I give New York credit for really asking anglers what they want, and for providing an accurate and thorough picture of the situation so their anglers can make an informed decision. The summary conclusions of Early Opening of Black Bass Fishing Seasons in New York State: A Review of Issues and Available Data by James R. Jackson and Thomas E. Brooking, Cornell Biological Field Station follow along with a link to the entire document if you choose to read it. I highly recommend that you do:

New York Black Bass Season White Paper Conclusions

  • Based on published data of water temperatures at which black basses initiate spawning and the duration of the guarding period, the current closed season in New York State likely does not protect guarding male bass from angling pressure in all waters of the state or in all years in others. The current bass season may open in as many as half the waters of the state prior to completion of the male guarding period.
  • No clear geographic pattern in spring water temperatures is evident across the state, so it is unlikely that regional regulations could be developed that would increase the effectiveness of protective regulations.
  • Abundances of black bass populations in the state vary widely, but there is little evidence that differential protection from angling during the spawning season contributes to these differences.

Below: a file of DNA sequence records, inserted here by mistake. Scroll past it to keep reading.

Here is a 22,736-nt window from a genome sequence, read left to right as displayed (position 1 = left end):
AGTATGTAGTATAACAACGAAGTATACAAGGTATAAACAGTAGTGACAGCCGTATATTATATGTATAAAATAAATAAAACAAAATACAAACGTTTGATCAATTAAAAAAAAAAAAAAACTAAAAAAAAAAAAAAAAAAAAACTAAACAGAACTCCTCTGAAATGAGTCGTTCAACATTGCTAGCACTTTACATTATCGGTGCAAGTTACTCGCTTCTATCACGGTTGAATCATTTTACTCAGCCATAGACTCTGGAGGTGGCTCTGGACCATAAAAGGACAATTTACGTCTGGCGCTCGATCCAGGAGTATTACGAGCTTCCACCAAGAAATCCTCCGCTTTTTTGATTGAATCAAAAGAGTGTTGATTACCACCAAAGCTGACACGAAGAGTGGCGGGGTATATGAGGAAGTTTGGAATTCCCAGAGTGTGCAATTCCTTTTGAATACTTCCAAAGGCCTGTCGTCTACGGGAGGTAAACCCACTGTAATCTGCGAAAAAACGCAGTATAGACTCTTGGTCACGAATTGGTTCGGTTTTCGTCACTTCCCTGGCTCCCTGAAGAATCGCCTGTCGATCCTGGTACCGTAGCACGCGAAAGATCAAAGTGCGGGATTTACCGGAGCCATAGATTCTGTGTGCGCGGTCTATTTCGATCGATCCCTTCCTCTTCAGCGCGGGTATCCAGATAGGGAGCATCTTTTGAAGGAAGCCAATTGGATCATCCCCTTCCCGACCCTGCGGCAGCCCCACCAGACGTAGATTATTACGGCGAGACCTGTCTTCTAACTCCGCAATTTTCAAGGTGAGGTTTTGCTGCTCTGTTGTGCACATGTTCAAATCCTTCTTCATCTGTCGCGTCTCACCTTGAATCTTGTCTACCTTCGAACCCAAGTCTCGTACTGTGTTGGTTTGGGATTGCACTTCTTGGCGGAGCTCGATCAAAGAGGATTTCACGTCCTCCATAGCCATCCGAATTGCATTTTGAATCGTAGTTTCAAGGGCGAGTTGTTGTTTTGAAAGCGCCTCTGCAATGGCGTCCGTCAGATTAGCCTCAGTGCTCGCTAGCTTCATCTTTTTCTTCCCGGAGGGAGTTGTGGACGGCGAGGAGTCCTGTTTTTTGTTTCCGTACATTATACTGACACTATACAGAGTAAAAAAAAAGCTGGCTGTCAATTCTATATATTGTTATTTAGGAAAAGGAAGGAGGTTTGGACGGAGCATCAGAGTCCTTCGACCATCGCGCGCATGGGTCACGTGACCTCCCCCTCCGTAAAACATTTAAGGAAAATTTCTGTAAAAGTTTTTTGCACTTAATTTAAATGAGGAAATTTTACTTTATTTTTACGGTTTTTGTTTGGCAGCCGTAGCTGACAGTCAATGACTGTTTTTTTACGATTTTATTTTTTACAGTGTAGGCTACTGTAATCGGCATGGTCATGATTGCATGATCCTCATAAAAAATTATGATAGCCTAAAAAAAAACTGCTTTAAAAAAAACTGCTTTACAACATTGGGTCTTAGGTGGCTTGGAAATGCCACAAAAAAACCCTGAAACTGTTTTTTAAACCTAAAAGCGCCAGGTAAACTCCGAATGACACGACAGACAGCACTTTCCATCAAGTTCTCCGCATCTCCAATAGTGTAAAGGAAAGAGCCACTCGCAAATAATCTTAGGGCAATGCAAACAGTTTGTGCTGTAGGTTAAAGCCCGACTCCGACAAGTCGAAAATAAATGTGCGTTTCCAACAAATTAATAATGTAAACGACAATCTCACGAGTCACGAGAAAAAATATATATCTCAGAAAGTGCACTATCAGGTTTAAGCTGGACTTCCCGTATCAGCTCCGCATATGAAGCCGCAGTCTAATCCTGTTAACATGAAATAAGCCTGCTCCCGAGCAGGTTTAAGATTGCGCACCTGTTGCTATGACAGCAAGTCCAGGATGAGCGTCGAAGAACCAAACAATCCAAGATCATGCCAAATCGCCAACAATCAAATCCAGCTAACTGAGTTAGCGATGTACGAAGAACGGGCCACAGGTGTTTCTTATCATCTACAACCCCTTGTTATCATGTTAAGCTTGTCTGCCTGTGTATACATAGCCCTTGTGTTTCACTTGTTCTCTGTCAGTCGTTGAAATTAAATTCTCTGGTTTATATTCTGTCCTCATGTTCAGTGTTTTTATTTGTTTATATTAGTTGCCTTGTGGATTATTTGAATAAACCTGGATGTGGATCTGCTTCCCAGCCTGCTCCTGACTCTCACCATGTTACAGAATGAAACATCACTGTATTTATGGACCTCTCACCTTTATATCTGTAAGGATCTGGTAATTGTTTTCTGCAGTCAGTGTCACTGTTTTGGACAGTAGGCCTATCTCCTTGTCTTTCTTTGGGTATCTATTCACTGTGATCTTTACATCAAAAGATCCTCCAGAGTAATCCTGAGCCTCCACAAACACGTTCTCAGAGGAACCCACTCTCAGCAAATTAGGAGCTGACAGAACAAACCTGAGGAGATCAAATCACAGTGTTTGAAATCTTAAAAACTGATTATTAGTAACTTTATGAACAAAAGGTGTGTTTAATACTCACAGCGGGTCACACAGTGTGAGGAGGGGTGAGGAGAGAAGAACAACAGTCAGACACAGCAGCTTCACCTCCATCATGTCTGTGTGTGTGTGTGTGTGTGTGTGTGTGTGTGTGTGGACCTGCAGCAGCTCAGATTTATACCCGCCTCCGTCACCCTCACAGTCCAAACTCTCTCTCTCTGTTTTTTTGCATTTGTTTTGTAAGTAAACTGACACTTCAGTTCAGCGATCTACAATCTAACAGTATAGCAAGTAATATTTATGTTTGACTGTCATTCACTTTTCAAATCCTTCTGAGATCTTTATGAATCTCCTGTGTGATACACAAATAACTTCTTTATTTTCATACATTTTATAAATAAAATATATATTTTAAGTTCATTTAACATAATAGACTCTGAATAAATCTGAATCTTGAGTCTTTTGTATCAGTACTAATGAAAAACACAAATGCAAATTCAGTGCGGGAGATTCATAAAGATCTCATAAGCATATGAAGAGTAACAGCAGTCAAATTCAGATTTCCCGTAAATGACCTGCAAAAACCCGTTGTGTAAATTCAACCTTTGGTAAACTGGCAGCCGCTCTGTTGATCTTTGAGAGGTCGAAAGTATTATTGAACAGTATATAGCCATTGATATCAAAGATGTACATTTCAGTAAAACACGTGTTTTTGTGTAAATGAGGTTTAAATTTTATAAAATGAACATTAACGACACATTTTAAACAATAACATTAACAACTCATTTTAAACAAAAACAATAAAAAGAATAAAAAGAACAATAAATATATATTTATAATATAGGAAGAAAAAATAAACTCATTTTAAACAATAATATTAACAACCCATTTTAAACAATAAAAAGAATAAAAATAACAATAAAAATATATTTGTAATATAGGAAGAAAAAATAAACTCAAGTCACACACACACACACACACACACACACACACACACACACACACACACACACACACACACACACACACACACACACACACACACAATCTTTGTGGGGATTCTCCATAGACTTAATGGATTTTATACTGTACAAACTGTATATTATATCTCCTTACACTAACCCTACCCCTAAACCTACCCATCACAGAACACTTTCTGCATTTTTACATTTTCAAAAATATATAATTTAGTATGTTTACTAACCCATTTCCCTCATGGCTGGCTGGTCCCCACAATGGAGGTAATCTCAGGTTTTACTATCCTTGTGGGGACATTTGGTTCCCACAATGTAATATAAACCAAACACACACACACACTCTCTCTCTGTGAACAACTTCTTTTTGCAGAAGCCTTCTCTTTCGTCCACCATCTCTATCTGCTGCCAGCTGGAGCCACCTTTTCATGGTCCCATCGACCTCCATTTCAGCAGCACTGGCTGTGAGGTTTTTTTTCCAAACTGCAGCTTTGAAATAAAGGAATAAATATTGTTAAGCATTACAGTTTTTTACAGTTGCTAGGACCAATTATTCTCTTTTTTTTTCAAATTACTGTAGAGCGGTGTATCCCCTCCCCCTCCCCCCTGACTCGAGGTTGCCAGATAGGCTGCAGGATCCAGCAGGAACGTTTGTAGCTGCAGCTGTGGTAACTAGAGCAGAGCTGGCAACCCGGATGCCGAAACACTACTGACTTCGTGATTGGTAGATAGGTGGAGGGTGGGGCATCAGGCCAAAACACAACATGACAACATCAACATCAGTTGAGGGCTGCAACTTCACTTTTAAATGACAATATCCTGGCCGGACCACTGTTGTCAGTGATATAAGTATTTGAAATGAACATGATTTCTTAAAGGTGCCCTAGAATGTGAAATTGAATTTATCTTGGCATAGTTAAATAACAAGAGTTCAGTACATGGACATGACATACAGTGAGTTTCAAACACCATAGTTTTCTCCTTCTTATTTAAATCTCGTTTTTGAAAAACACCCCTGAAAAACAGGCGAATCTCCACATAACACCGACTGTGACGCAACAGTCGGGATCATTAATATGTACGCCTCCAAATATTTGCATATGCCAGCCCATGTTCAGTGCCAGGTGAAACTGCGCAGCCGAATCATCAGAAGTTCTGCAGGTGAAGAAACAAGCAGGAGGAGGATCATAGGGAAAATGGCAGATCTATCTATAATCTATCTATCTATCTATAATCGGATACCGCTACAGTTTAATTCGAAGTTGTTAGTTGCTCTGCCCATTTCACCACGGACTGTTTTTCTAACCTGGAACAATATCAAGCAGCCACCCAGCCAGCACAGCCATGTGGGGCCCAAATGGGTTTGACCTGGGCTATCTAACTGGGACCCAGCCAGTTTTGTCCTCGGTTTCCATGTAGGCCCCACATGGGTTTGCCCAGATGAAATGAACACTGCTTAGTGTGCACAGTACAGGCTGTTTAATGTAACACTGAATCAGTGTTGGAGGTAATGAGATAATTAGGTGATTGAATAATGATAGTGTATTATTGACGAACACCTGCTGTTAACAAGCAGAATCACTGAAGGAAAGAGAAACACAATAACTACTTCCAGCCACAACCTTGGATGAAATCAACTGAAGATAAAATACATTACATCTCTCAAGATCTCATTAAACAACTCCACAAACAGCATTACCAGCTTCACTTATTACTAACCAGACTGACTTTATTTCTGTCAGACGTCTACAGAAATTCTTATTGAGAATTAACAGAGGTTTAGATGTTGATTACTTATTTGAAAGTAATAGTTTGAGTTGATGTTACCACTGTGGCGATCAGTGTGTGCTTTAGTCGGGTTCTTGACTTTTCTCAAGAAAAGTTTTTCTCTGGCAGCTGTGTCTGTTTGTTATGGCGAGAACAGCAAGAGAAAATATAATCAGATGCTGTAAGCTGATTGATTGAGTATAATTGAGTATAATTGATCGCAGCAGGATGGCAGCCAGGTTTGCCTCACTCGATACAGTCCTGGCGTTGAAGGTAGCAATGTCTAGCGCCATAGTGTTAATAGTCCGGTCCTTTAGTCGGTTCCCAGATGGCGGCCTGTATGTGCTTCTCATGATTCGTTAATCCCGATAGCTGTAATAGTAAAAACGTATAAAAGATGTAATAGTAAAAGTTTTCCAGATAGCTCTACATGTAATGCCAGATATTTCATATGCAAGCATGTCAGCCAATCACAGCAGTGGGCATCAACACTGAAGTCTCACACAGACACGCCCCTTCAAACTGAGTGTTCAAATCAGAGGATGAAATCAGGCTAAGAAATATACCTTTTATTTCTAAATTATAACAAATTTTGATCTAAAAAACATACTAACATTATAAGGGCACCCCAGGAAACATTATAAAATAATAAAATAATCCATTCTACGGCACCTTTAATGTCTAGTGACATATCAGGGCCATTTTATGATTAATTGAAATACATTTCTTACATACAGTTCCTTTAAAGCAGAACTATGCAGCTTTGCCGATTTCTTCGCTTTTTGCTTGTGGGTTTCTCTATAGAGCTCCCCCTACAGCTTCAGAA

• Annual year class production of black basses in New York State varies dramatically, but on the same order as observed in states with no closed season. There is no strong evidence that year class production in New York State is less variable as a result of the current protective regulations, nor that variability is higher in waters where the season opens prior to completion of the guarding period.
  • Data concerning potential increased vulnerability of male bass to angling during the guarding period is inconclusive.
  • In Lake Erie, where the best data are available, year class strength of smallmouth bass does not appear to have decreased as a result of increased angling during the spawning season.
  • Noncompliance with closed seasons in other management jurisdictions that utilize closed seasons for black bass suggest that significant levels of preseason angling already takes place.
  • Harvest rates of largemouth bass in the state are low, so periodic large year classes may be adequate to maintain quality fisheries. Regulation changes to reduce creel limits to offset potential impacts of opening spring fishing (as being considered in Michigan – see Bremigan and Towns 2004), would likely not be effective.
  • Harvest rates of smallmouth bass can be up to 30% in some waters of the state. If opening of the current closed season does impact year class strength, smallmouth populations in unproductive waters might be negatively impacted. Reduced creel limits may offer some additional protection, but enforcement of differential regulations for largemouth and smallmouth bass may be problematic.
  • Available data suggest that in most waters of New York State, opening of a spring catch and immediate release season will create additional fishing opportunities without obviously jeopardizing sustainability of bass populations.

Click here to read the entire white paper – Early Opening of Black Bass Fishing Seasons in New York State: A Review of Issues and Available Data by James R. Jackson and Thomas E. Brooking, Cornell Biological Field Station